Django Reinhardt is possibly the single most influential guitarist in
the history of the instrument. Before Django it was VERY seldom that
the guitar was every played as a lead instrument at all, and Django's
style was technically astounding, even were he have had full use of his
left hand, which he didn't.
The year was 1934, and the French as a people weren't into jazz - they considered it a lower class music. A man named Pierre Nourry, however, was determined to make jazz something special in France. He headed something called the Hot Club, but the Hot Club was not a club at all - it was a floating party of jazz enthusiast that held jam sessions when possible. Pierre was in a state of distress, as the musical leader of the club, a pianist named Freddy Johnson, was moving back to the United States.
Nourry had already met Django, and even had some records produced of his music, but the tunes were poorly received by John Hammond, the influential US music critic who'd made such a difference for other artists that he did like. Pierre was still un daunted, and determined to let Django lead his Hot Club band. Later, after performing for the legendary Andres Segovia, a French music critic would exclaim,
"It can be said that he was the revelation of the concert. He is a curious musician, with a style like no one else's. We have a great improviser in Paris!"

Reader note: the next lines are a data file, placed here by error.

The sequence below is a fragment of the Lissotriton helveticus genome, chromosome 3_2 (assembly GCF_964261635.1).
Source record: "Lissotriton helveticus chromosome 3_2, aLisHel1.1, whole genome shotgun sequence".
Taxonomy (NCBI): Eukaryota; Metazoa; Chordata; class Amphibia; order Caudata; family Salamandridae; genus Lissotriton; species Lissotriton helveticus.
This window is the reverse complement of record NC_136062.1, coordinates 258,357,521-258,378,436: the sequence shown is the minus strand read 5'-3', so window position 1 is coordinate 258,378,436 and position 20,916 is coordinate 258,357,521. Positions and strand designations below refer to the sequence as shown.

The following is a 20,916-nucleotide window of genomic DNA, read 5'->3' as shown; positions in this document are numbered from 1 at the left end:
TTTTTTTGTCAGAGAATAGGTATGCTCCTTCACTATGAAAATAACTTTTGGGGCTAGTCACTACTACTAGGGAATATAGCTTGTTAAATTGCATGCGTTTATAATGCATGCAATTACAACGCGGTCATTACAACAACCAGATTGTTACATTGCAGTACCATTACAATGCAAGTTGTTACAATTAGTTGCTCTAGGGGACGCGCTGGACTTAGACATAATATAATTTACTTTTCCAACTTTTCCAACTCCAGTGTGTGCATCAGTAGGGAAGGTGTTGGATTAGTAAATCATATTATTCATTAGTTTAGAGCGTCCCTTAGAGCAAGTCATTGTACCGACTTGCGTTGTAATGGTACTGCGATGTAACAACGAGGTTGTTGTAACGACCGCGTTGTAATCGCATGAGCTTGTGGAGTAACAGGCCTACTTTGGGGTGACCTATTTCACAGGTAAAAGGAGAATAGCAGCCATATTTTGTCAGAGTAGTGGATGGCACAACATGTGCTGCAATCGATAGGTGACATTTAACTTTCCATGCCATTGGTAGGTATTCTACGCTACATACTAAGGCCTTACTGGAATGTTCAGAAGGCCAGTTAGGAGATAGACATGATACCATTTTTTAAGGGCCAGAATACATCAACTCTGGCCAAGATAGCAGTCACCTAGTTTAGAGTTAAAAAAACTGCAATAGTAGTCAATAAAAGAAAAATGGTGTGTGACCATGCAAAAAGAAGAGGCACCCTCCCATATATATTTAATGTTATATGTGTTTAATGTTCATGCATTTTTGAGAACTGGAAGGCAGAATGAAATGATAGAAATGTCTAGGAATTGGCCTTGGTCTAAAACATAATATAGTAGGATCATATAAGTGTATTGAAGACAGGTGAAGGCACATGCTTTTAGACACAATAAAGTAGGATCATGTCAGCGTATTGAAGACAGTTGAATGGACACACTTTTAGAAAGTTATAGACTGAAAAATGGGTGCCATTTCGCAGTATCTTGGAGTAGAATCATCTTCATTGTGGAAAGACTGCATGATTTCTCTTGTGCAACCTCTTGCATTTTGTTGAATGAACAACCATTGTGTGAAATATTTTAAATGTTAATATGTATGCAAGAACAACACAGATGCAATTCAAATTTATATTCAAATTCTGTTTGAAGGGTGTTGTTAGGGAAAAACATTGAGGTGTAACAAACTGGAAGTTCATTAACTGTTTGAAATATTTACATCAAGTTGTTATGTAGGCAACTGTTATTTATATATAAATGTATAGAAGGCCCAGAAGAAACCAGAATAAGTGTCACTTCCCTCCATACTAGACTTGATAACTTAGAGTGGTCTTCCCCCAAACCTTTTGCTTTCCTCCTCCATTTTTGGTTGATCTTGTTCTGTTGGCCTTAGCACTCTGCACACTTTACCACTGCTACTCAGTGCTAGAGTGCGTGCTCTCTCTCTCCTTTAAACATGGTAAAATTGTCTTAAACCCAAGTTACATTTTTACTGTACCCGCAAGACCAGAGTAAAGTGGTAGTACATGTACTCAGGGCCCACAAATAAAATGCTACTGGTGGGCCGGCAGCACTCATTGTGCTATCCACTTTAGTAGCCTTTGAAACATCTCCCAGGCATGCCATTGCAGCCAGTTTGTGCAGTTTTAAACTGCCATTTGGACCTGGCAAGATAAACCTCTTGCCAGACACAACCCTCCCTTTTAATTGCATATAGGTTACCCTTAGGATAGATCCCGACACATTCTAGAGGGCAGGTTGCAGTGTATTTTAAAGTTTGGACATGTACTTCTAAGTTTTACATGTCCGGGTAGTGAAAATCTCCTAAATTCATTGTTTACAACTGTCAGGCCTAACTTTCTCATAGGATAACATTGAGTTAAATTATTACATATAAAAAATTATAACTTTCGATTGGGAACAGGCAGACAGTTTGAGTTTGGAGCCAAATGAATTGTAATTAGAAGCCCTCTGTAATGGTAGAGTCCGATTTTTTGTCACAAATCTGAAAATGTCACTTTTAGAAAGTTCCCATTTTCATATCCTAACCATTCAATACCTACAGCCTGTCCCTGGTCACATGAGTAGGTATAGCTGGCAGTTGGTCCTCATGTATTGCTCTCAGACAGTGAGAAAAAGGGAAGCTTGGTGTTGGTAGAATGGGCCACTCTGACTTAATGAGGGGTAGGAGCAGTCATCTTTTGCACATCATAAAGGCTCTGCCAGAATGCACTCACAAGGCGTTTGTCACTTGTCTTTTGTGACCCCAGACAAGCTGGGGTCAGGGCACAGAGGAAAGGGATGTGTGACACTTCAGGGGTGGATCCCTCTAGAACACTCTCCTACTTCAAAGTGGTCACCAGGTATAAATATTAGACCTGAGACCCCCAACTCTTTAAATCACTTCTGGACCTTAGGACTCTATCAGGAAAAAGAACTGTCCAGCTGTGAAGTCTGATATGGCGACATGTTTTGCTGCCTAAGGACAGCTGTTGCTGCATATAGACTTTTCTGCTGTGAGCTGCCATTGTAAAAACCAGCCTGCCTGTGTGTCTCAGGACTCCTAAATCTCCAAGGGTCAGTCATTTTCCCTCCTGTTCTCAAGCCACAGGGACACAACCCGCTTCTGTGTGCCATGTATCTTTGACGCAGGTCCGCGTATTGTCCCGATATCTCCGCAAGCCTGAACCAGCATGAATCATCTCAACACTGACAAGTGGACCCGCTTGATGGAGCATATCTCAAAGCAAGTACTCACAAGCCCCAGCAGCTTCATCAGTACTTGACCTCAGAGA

Django Reinhardt and Stephan Grappelli
Django Reinhardt might just be a little known footnote somewhere in the history of the guitar were it not for Stephan Grappelli. Oh certainly, Django had talent, prodigious talent - all on his own. But sometimes the whole is greater than the sum of it's parts, and when Grappelli and Reinhardt played together, it was as if worlds collided, musically. As for their first time to play together, Stephan had this to say,
"I still did not know Django very well, but sometimes I would sit backstage and listen to him play. One day to amuse myself, I started to play along with him. The effect pleased both of us, and we went on to play some more tunes. The next day we waited impatiently for the intermission so that we could go and play backstage again!"
Lots of folks who know music know a good thing when they hear it the first time, and Pierre Nourry knew he had a good thing going with the combination of Stephan's violin and Django's guitar. Pierre then hustled up another recording deal - this time featuring the beautiful improvised leads of both of them, and a back up band. In a time when a good jazz record would only sell a few hundred copies in all of Paris; the Hot Club's first recording with twin soloist, Grappelli and Reinhardt, captured the imagination and the favored pens of all Paris music critics.
Django Reinhardt and Stephan Grappelli
The Left Hand Of Django Reinhardt
Django Reinhardt's Disfiguring Injury.
What happened was that he had thought that he'd heard a mouse in his little caravan trailer that he and his new bride lived in. His wife had had the trailer full of celluloid flowers that she intended to sell the next day. On hearing some scurrying on the floor, Django took a candle and held it low to see, and he ignited the highly flammable cellulose, which started an instant bonfire inside his home. Django and his wife both escaped, but he was permanently disfigured. Doctors even wanted to amputate one of his legs, but he wouldn't have it, and left the hospital for a nursing home where he was given great care, and was able to keep his leg. He was only eighteen years old then, the year was 1928.